Most educated people are aware of the dangers of smoking, but they continue to puff away.  Some discard their empty packs and spent butts with reckless abandon, ending up on someone’s lawn.  The warning message on this Marlboro package, in boldface type and right below the brand “logo,” is the result of federal laws that took effect last year.  The objective of this message is to decrease the number of smokers in the U.S.

Now look at the image to the right.  This graffiti, probably sprayed on by gangDSCN0567 punks or wannabe gang punks last night, now adorns a building right across from our home in the Avondale section of Chicago.

What does this nonsense mean?  I have no idea, however it’s a criminal act.

I trust it’s a “warning” message of some kind to alert rivals that our block is turf claimed by some affiliation of punks who believe they “own” or “control” the neighborhood.  For the record, we did have gang activity around our home years ago; it’s gone, thanks to more concerned neighbors and regular police patrols.  And, I called the City of Chicago to request the graffiti be removed.

Before drafting this post, I checked my email accounts, visited Facebook, watched a news program on TV and read parts of the Sunday Chicago Tribune.  I received lots of messages.  But it was two very simple, non-digital messages — the cigarette pack warning and gang graffiti — that prompted me to act.

What messages grabbed your attention today?

Rotten Taste Already for “Cutthroat Kitchen” Food Show

By Edward M.  Bury, APR (aka The PRDude)

Tonight, The Food Network, which has given the culinary curious some pretty good shows like Chopped and Iron Chef America,, will debut a new one: Cutthroat Kitchen.

Is this the kind of contestant that will appear on Cutthroat Kitchen?

Is this the kind of contestant that will appear on Cutthroat Kitchen?

Since chefs frequently wield sharp knives, I first thought this show would be something akin to The Ultimate Fighter kind of competition, only by tattooed people who can produce decent veal stock and can define the Maillard reaction.  After seeing TV promos and reading more, I stand corrected.

Hosted by Alton Brown, the program, according a web posting, is structured around “the element of a game — one that includes sabotage, scheming and backstabbing.”  (I trust the “backstabbing” part does not involve a 10-inch chef’s knife.)   There’s more:  each of the four contestants received $25,000, “money that can either be kept as a potential prize or used toward sabotage and the purchase of items/challenges.”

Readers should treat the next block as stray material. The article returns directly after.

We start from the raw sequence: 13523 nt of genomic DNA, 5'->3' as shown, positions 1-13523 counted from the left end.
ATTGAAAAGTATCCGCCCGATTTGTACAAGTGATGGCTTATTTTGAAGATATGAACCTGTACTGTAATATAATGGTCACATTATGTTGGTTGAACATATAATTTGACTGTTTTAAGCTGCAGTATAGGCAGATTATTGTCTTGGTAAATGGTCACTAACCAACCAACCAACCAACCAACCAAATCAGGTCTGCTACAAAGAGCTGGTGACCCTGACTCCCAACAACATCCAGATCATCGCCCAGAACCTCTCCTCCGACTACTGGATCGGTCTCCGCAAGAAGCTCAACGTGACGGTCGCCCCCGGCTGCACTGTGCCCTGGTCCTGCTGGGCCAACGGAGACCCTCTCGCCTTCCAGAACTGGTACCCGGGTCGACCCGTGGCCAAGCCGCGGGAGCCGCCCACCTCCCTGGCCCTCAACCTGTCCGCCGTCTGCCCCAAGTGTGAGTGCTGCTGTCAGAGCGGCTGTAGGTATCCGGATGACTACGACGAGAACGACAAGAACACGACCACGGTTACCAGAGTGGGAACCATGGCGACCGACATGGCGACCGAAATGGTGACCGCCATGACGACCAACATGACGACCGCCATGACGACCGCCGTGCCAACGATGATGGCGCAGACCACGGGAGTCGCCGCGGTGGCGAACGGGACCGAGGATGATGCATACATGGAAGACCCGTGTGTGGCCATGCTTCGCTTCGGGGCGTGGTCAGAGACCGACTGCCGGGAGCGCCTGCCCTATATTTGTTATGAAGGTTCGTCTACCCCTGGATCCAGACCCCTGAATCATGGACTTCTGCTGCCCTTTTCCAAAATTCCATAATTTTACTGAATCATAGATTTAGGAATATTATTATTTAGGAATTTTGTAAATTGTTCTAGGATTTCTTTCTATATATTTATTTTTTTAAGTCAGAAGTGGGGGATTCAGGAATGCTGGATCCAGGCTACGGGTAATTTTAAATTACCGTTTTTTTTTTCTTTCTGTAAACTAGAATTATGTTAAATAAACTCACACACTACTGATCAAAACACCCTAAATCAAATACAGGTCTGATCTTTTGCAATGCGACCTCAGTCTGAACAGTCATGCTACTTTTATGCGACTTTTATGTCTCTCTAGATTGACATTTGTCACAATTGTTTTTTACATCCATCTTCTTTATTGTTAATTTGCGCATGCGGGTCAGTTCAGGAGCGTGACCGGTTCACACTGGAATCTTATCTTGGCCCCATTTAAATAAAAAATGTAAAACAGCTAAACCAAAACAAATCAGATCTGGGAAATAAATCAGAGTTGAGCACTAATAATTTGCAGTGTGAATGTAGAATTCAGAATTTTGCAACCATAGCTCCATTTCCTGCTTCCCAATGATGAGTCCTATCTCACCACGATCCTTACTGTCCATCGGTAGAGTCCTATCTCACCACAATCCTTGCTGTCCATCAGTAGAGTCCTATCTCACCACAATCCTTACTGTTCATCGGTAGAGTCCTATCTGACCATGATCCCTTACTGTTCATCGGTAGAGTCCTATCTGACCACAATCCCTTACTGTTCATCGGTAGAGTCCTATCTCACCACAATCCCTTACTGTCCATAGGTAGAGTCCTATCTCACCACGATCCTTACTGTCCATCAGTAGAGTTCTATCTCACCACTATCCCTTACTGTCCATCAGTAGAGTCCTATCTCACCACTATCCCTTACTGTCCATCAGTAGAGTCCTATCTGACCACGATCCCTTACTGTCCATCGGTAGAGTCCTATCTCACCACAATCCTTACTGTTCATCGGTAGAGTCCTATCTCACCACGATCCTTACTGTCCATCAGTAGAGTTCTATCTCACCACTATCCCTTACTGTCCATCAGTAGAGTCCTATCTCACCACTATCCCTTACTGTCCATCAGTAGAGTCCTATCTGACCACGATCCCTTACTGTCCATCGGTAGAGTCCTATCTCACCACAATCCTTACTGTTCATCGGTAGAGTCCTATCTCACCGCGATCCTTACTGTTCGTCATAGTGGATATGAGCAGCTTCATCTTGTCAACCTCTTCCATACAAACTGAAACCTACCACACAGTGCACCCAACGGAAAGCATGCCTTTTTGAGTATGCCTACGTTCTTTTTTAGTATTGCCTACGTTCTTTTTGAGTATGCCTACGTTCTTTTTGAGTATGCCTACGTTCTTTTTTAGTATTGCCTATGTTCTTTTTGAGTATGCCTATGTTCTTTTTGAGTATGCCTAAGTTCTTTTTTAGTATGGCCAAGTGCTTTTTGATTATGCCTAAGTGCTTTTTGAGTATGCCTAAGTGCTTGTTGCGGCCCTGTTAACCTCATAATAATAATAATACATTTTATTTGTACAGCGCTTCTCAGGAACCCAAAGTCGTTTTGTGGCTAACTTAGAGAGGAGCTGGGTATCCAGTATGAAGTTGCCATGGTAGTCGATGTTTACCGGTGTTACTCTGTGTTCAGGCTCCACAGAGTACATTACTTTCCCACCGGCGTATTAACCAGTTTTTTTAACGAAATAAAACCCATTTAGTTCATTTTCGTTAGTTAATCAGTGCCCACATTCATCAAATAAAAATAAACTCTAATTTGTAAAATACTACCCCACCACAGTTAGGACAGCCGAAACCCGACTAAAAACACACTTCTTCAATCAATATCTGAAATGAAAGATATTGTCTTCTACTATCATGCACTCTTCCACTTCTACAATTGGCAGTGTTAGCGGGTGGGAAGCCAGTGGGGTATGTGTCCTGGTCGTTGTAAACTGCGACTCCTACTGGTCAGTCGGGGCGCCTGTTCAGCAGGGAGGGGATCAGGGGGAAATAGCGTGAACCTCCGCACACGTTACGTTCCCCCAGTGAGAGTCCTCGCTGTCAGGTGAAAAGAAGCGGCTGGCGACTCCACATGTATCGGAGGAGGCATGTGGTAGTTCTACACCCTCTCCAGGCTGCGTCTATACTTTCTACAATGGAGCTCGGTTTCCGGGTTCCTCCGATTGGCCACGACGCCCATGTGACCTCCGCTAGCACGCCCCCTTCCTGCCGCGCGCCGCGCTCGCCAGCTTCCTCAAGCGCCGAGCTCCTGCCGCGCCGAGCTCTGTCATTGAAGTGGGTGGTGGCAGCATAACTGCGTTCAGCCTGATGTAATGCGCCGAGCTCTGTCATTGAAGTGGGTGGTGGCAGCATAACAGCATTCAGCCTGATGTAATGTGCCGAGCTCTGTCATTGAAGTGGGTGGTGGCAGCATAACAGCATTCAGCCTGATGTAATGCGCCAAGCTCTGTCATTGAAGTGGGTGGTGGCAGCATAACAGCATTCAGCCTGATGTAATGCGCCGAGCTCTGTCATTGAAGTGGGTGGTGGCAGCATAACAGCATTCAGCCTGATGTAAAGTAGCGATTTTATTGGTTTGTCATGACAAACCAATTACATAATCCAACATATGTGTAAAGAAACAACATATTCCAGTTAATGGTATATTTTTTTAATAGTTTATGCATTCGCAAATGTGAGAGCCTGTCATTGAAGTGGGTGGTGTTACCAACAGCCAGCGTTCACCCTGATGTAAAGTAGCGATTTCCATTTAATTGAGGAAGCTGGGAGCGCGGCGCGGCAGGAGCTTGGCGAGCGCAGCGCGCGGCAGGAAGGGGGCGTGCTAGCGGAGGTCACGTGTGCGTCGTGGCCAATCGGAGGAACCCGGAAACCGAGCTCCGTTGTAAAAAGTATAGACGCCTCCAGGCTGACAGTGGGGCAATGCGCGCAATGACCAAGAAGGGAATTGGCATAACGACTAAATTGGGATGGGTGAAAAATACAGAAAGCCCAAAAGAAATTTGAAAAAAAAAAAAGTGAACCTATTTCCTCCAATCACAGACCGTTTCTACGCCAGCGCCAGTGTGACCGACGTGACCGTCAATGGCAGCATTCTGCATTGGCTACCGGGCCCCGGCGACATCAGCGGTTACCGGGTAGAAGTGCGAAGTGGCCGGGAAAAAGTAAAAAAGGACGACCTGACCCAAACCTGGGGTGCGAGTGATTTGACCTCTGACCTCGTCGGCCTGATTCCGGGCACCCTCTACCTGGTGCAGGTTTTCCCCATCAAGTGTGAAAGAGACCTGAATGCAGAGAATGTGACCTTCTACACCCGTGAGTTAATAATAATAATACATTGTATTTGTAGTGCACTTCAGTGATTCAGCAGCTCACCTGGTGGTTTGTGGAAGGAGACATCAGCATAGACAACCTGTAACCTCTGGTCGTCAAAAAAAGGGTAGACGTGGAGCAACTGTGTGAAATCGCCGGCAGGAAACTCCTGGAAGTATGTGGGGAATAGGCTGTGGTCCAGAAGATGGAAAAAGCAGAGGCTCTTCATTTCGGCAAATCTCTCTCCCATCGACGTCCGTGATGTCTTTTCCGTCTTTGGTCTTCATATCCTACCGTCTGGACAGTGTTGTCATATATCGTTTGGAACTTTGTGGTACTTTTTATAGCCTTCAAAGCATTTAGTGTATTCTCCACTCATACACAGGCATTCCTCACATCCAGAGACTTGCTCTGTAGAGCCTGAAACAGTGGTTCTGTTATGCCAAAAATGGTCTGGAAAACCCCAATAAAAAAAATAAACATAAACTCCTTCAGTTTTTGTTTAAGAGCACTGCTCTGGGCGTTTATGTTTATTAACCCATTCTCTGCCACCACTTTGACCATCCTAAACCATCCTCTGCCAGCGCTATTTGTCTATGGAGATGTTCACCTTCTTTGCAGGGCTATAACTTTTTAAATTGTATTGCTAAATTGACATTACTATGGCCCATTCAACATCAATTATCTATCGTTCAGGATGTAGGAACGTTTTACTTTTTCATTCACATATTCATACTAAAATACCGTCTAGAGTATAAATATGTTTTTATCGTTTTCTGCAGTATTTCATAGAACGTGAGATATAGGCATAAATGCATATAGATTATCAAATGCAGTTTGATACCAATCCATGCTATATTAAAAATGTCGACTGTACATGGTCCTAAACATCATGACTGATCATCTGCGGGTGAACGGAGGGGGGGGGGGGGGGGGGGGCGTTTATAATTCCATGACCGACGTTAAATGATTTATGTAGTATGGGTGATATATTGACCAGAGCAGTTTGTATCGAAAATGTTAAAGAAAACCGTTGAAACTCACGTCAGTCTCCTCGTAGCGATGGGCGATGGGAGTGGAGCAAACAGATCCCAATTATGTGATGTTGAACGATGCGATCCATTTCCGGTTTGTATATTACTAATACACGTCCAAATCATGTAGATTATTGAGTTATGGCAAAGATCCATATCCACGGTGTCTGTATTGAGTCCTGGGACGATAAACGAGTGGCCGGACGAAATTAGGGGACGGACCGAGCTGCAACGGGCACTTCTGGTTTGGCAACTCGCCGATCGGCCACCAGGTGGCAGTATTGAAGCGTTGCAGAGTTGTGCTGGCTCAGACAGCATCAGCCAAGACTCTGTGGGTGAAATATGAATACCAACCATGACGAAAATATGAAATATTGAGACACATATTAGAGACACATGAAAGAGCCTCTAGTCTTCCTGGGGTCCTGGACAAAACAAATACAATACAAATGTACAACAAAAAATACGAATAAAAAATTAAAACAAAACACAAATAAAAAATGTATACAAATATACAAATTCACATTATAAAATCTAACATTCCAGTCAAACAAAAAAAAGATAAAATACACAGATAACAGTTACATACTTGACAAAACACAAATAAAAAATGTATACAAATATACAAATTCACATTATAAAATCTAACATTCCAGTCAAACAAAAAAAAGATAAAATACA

This concept has all the appeal of a rotten egg on burnt toast served with stale, cold coffee in a cracked cup.

Here’s why. The entire “food/foodie/celebrity chef” phenomenon has evolved — make the “devolved” — food programming into “competitions” designed to incite, appeal to the lowest common denominator and show a disregard for precious food and the skills, dedication and work required to prepare food for consumption.

Cutthroat Kitchen, which I don’t plan to watch even out of morbid curiosity, is just one of a seemingly increasing number programs that reflect poorly on the culinary arts and those who call themselves chefs.  I can learn something from a show like Chopped, like how to combine ingredients that don’t make sense into something that tastes good.

Wouldn't you rather watch and learn from this chef?

Wouldn’t you rather watch and learn from this chef?

What will I learn from Cutthroat Kitchen?  How to steal someone’s butter and ruin his or her souffle?

Too much attention is given to recent prime time food programming that goes beyond cooking and slides into headlong into unadulterated snark. True, there are still many “how to” food programs aired these days, but few in the evenings.   Read this 2011 post for my thoughts on two entertaining TV chefs who made an impression on me years before chefs held celebrity status.

Perhaps the minds at The Food Network and other networks will take the initiative to produce a program based on Take Part, a movement where eight great chefs work to end hunger in America.

In its essence, food is all about addressing hunger, is it not? And, it’s tremendous that many today take pleasure in cooking.  After all, Julia Child did not write “The Displeasure of Cooking.”